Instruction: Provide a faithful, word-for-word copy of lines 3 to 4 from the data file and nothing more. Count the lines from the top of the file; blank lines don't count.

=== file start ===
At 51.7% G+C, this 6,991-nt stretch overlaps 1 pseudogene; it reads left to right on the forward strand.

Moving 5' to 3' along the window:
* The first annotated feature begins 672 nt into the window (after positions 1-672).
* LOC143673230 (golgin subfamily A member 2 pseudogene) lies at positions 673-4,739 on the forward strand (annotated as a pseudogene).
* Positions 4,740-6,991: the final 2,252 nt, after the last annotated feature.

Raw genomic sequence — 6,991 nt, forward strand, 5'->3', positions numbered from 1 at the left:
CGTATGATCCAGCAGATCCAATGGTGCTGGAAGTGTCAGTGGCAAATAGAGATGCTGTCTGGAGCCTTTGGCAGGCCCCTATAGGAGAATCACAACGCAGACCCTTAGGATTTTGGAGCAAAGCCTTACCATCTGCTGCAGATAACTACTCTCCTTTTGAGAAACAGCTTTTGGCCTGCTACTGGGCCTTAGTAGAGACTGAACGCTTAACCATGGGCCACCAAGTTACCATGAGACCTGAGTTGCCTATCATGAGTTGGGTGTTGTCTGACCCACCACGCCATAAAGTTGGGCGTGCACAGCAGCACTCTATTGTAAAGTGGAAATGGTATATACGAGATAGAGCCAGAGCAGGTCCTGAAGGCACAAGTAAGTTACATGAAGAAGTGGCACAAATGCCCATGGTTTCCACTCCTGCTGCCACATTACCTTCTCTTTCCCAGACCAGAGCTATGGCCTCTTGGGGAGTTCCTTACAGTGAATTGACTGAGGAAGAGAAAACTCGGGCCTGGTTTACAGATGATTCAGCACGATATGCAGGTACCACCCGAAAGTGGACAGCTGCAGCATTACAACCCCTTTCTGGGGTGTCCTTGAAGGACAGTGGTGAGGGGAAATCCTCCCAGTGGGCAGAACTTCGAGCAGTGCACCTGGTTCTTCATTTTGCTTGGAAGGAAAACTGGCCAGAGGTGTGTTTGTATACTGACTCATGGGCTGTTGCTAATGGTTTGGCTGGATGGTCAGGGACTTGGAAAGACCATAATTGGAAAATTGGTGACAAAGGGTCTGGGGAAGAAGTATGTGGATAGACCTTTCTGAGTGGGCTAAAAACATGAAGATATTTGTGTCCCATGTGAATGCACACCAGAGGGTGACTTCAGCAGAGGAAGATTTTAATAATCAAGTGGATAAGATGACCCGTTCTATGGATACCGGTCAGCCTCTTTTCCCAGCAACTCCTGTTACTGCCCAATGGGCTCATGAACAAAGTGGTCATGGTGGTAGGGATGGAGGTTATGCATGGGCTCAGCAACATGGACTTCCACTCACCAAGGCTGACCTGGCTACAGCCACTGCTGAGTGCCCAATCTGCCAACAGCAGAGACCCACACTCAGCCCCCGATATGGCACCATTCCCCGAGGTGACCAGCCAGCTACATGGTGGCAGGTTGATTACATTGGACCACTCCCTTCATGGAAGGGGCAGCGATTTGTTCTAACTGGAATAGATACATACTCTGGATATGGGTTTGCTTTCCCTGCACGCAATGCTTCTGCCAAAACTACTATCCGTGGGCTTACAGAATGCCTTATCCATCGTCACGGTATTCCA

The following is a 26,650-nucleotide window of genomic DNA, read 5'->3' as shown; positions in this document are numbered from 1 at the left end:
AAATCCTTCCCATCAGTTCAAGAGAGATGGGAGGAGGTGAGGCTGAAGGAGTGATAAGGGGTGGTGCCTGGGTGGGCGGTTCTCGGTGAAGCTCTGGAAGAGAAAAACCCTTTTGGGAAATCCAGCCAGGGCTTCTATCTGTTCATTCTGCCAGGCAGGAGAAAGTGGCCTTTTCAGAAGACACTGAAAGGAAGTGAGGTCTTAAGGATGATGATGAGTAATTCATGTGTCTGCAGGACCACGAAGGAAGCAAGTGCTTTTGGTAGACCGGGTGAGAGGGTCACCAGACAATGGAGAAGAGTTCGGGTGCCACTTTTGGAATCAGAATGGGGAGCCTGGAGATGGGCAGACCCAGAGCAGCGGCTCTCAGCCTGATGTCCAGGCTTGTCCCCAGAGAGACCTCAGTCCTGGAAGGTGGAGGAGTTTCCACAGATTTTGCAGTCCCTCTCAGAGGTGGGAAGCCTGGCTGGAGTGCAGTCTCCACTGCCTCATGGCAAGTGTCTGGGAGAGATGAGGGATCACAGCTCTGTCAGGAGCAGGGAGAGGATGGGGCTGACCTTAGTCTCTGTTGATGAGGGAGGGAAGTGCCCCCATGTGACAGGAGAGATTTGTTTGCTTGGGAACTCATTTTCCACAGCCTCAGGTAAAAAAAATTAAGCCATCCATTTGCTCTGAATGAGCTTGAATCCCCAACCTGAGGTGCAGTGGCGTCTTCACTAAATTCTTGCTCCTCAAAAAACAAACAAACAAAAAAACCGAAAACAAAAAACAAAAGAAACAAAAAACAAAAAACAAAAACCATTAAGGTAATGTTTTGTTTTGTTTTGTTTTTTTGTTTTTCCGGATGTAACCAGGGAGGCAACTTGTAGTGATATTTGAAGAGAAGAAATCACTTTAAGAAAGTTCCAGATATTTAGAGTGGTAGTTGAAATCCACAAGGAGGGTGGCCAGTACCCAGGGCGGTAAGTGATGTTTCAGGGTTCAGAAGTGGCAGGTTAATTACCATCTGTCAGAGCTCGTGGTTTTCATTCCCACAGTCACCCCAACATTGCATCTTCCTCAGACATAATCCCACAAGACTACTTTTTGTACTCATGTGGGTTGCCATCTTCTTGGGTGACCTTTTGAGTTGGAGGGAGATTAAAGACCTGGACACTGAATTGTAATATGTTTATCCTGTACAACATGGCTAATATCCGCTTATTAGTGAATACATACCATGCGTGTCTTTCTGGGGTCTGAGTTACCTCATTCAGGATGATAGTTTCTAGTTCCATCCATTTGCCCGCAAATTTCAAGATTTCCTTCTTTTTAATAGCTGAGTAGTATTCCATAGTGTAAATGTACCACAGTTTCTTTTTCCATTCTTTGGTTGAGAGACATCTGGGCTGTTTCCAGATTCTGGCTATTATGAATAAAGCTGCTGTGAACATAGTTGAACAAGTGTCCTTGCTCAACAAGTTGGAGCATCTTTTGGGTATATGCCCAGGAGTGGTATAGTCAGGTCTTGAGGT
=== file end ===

* The first annotated feature begins 672 nt into the window (after positions 1-672).
* LOC143673230 (golgin subfamily A member 2 pseudogene) lies at positions 673-4,739 on the forward strand (annotated as a pseudogene).